We are all pack rats to some degree. We hoard, collect and buy more stuff than we have room to store.
But what if something in our brains made us incapable of throwing things out? Janie Allocca and Lorraine Brennan both live with a psychological disorder called compulsive hoarding -- an urge to hold on to even the most mundane objects, even when they take over their lives.
In a 2007 interview with ABC News, Brennan said that she had been hoarding for nearly 20 years. She lived in a two-story house in Massachusetts with her father, son and fiancé. Most rooms in the house were cluttered, and some were even unusable. The bedroom-office that she shared with her fiancé was overrun with stuff they'd tried unsuccessfully to get rid of at a yard sale. Lorraine's purse was bursting with junk mail and receipts.
Brennan's hoarding was not only ruining her life but affecting her entire family. Her son couldn't bring friends home from school. Brennan and her fiancé had been engaged for eight years, but he couldn't commit to marrying her because of the clutter.
Many hoarders are also compulsive shoppers. Allocca had accumulated so much stuff that she used her own house as a storage facility and lived with her mother.
"I remember collecting, and keeping, and hoarding things since I can remember," Allocca told ABC News in 2007. "And now I am just living around the piles and piles I need to get rid of."
"I have so much stuff that my house is totally unlivable," she continued. "There's no place to sit down. I can't get to the kitchen. I can't have anyone over for tea even though I have everything for tea. My collecting is taking up the space where I normally would live."
There's a fine line between simple clutter and extreme hoarding. Most hoarders, observers say, are physically incapable of throwing things out. They can't live in, or use, rooms like the kitchen for their intended use. They also experience extreme distress over their condition.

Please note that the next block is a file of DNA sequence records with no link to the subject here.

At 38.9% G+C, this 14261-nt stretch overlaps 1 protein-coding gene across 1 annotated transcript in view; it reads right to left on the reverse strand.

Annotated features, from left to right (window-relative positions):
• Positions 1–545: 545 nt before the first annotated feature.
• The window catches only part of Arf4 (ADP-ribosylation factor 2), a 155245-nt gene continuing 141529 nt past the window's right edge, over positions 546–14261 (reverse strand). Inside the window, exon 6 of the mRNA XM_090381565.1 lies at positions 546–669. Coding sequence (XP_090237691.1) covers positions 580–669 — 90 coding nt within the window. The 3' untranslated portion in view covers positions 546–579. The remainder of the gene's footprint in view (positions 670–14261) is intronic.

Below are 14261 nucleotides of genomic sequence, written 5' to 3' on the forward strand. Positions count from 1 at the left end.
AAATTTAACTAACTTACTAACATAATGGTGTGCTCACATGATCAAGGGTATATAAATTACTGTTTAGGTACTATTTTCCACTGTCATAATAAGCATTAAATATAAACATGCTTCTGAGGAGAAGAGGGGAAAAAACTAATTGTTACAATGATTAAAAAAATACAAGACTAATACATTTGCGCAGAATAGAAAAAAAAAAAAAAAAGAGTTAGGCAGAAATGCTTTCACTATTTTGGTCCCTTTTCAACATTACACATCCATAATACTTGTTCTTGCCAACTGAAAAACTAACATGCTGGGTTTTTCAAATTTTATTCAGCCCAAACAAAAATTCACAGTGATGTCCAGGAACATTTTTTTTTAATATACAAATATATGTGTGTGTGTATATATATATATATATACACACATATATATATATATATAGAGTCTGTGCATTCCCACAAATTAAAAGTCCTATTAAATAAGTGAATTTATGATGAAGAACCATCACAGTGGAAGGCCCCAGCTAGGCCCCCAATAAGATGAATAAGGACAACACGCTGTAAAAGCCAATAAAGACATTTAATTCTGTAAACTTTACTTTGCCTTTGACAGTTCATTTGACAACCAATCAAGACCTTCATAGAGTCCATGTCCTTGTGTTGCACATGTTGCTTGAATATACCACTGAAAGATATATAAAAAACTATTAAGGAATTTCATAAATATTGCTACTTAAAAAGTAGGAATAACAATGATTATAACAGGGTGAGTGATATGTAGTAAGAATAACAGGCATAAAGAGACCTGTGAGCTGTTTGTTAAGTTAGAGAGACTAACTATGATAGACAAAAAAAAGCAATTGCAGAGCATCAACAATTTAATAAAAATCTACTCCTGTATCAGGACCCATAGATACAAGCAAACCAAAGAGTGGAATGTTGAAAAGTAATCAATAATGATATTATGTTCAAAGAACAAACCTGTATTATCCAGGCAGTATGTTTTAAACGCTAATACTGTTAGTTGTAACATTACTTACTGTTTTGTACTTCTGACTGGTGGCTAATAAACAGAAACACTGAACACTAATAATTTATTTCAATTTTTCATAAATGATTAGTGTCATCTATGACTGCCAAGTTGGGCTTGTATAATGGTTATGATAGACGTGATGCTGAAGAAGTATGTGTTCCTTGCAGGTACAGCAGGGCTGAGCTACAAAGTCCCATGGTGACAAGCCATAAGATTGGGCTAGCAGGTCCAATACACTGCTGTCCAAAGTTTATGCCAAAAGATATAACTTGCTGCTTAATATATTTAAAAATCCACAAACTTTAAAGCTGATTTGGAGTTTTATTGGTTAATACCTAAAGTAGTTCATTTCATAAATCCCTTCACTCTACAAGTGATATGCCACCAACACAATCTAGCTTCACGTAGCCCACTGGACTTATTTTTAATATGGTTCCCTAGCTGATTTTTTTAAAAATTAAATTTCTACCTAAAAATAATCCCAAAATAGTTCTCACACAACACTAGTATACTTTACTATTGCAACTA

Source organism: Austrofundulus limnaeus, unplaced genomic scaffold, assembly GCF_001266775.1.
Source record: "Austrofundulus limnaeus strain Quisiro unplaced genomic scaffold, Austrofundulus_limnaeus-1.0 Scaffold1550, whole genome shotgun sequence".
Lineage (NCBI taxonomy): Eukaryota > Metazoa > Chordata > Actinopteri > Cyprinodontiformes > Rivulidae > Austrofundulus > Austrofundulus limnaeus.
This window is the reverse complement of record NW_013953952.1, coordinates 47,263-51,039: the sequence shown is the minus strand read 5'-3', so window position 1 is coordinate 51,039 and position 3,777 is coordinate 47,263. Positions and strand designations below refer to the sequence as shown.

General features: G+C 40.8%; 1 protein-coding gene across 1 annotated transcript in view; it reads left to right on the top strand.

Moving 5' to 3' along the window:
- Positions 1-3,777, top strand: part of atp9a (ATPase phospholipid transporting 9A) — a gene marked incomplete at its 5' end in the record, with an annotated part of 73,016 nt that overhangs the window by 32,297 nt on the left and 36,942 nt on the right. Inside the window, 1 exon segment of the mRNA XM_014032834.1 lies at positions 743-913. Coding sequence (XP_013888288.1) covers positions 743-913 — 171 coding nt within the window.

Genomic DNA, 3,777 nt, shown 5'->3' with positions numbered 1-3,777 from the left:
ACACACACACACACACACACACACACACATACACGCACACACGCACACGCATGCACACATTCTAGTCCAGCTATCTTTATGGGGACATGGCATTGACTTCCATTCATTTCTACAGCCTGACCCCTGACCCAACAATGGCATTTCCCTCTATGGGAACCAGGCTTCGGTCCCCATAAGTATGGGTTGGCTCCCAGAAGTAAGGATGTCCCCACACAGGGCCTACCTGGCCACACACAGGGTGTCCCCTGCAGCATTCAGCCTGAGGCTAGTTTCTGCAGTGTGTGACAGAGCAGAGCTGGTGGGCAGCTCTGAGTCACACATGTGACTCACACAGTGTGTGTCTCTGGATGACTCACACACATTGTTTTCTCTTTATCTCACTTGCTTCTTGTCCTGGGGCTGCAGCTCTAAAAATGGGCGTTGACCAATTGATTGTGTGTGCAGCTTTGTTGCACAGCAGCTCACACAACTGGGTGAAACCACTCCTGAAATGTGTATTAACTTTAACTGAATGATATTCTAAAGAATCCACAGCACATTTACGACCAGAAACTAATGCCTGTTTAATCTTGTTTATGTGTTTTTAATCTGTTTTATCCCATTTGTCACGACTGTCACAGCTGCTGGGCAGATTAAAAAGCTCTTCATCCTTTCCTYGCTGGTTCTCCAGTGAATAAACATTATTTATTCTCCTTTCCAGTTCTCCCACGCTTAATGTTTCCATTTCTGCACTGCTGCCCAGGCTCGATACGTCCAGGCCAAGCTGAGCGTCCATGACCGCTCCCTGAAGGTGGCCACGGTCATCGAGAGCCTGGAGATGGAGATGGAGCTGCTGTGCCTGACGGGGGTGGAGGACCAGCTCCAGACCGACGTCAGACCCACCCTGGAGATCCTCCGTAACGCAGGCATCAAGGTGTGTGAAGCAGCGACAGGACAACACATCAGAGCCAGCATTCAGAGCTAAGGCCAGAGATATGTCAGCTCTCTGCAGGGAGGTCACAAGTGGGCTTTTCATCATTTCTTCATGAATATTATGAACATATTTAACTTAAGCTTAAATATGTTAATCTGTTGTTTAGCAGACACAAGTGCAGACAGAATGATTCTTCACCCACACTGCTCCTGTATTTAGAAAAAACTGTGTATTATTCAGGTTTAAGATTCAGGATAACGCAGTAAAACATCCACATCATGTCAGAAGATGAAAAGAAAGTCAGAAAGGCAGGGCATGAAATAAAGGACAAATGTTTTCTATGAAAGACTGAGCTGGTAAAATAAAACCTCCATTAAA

Hoarding is considered a subset of obsessive-compulsive disorder, but that may soon change. New research is finding that hoarding may be a special disorder completely separate from OCD.
Dr. David Tolin, director of the Anxiety Disorders Center at the Institute of Living in Hartford, Conn., has devoted his career to studying what goes on inside the mind of a hoarder.
"At the moment, compulsive hoarding hasn't been fully defined by the psychiatric and psychological communities," he said. "One of the things that we wanted to do was to understand some of the brain mechanisms behind compulsive hoarding."
Allocca was part of a study Tolin conducted to see which parts of a hoarder's brain become active when they are faced with making decisions. She was hooked up to a brain-scan machine and asked to look at pieces of her mail and decide whether she wants them to be thrown out. She then had to watch the mail get shredded.
At this point, two parts of a hoarder's brain become active. The brain's orbitofrontal cortex is involved in decision making and causes a hoarder to process this experience as a punishing one. At the same time, the hippocampus of a hoarder actively searches for memories about the object. The hoarder tries to remember the object: What it is and why they saved it in the first place. By contrast, people without hoarding problems just don't think about the object that much.